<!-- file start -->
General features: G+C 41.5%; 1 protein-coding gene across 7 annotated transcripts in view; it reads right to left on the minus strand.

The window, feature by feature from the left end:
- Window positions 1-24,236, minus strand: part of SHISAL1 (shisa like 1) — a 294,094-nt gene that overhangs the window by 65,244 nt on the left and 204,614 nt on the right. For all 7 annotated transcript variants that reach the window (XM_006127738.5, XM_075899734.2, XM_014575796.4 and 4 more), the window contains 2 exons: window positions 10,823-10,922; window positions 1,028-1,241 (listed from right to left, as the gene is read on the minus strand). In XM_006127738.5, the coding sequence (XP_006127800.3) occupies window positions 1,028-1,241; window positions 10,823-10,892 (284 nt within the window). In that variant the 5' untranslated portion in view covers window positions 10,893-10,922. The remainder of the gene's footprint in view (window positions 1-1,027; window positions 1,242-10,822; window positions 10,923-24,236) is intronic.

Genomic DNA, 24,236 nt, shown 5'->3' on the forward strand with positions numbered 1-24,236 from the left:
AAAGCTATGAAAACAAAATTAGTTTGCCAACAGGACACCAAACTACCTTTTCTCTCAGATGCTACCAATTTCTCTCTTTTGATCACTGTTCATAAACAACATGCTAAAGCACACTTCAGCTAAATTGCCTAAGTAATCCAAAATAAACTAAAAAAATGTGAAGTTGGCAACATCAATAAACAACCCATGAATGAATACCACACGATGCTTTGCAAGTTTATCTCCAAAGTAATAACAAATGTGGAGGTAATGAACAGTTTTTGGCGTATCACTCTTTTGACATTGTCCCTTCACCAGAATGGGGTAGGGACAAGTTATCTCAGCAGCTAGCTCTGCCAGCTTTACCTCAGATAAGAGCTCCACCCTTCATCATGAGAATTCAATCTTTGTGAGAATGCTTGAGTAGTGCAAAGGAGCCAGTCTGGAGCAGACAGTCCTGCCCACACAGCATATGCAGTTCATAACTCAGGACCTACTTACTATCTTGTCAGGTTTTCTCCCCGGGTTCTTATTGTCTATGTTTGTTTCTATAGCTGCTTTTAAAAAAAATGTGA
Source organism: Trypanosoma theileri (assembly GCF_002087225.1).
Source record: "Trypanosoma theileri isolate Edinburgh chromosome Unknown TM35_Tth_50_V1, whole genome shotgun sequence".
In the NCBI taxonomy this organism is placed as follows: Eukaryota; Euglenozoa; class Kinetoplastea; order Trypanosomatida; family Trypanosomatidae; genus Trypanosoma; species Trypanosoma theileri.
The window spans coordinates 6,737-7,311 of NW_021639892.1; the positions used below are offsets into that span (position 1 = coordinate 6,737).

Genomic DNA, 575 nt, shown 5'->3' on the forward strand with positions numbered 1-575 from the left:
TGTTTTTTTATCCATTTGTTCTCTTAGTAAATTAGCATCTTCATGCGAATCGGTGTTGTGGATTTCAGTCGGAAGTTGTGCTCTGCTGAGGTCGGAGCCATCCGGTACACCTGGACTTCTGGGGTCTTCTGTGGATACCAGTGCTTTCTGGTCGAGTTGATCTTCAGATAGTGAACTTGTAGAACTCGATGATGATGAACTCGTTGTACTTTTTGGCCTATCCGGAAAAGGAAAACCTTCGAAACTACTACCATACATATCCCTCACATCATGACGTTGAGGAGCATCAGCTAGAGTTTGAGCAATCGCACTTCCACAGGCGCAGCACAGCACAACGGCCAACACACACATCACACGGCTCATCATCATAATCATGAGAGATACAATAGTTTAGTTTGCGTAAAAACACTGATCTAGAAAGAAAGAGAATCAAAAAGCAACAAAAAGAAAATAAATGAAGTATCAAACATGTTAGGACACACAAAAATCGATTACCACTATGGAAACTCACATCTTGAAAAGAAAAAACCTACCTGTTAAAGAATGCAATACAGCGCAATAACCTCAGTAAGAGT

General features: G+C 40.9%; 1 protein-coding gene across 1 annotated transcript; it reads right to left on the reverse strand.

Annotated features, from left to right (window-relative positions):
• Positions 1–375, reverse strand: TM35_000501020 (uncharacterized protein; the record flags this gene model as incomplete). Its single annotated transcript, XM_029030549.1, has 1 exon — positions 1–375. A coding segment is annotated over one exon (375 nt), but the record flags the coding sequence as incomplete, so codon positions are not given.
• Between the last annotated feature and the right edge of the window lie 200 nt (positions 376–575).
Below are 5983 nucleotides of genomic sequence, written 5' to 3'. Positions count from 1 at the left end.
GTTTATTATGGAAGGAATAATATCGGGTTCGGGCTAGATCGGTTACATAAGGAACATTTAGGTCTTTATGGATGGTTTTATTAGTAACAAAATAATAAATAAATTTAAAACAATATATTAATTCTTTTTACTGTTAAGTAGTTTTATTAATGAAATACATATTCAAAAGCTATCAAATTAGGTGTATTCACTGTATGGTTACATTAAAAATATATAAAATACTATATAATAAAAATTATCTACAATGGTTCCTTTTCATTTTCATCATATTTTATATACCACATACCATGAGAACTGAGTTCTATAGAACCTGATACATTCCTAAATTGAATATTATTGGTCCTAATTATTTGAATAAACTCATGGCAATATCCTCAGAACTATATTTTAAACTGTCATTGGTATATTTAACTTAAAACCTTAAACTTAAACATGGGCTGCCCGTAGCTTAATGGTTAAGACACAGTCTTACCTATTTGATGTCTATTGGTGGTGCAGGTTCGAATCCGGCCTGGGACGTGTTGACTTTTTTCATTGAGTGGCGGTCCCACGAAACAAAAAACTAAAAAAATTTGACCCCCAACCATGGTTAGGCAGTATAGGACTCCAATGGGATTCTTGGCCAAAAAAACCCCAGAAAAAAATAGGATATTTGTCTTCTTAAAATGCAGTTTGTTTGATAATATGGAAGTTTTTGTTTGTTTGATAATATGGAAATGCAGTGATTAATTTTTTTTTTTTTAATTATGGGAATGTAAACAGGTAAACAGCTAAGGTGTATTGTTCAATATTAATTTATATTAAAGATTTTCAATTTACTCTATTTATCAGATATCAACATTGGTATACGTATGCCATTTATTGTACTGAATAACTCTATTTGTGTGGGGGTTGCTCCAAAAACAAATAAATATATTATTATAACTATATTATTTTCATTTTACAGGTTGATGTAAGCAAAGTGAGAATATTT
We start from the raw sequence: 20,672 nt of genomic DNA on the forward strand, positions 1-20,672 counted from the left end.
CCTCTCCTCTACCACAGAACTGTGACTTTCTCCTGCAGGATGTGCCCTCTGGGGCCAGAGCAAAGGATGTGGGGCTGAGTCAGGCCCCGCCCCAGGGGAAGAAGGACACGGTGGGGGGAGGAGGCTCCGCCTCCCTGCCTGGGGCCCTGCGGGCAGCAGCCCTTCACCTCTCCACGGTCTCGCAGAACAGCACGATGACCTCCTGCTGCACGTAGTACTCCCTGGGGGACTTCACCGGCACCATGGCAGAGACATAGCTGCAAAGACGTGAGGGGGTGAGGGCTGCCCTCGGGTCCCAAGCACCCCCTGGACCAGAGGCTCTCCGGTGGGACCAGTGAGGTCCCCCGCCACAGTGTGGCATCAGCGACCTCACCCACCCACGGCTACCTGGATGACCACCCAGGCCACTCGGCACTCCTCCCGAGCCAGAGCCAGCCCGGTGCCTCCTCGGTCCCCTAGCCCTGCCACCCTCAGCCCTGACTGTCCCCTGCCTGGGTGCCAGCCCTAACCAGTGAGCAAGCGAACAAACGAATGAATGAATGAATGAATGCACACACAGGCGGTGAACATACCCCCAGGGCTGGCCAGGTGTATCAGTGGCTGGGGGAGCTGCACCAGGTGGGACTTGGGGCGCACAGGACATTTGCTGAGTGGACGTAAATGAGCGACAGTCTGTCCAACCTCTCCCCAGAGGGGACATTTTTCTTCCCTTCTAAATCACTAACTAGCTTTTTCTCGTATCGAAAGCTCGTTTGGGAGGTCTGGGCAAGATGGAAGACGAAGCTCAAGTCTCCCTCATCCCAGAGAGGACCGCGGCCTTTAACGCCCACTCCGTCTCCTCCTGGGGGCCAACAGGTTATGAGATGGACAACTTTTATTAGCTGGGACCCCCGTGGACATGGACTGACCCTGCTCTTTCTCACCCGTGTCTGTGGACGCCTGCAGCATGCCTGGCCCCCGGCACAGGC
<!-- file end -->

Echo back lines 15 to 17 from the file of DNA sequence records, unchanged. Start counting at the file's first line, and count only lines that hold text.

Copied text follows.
• Between the last annotated feature and the right edge of the window lie 200 nt (positions 376–575).
Below are 5983 nucleotides of genomic sequence, written 5' to 3'. Positions count from 1 at the left end.
GTTTATTATGGAAGGAATAATATCGGGTTCGGGCTAGATCGGTTACATAAGGAACATTTAGGTCTTTATGGATGGTTTTATTAGTAACAAAATAATAAATAAATTTAAAACAATATATTAATTCTTTTTACTGTTAAGTAGTTTTATTAATGAAATACATATTCAAAAGCTATCAAATTAGGTGTATTCACTGTATGGTTACATTAAAAATATATAAAATACTATATAATAAAAATTATCTACAATGGTTCCTTTTCATTTTCATCATATTTTATATACCACATACCATGAGAACTGAGTTCTATAGAACCTGATACATTCCTAAATTGAATATTATTGGTCCTAATTATTTGAATAAACTCATGGCAATATCCTCAGAACTATATTTTAAACTGTCATTGGTATATTTAACTTAAAACCTTAAACTTAAACATGGGCTGCCCGTAGCTTAATGGTTAAGACACAGTCTTACCTATTTGATGTCTATTGGTGGTGCAGGTTCGAATCCGGCCTGGGACGTGTTGACTTTTTTCATTGAGTGGCGGTCCCACGAAACAAAAAACTAAAAAAATTTGACCCCCAACCATGGTTAGGCAGTATAGGACTCCAATGGGATTCTTGGCCAAAAAAACCCCAGAAAAAAATAGGATATTTGTCTTCTTAAAATGCAGTTTGTTTGATAATATGGAAGTTTTTGTTTGTTTGATAATATGGAAATGCAGTGATTAATTTTTTTTTTTTTAATTATGGGAATGTAAACAGGTAAACAGCTAAGGTGTATTGTTCAATATTAATTTATATTAAAGATTTTCAATTTACTCTATTTATCAGATATCAACATTGGTATACGTATGCCATTTATTGTACTGAATAACTCTATTTGTGTGGGGGTTGCTCCAAAAACAAATAAATATATTATTATAACTATATTATTTTCATTTTACAGGTTGATGTAAGCAAAGTGAGAATATTT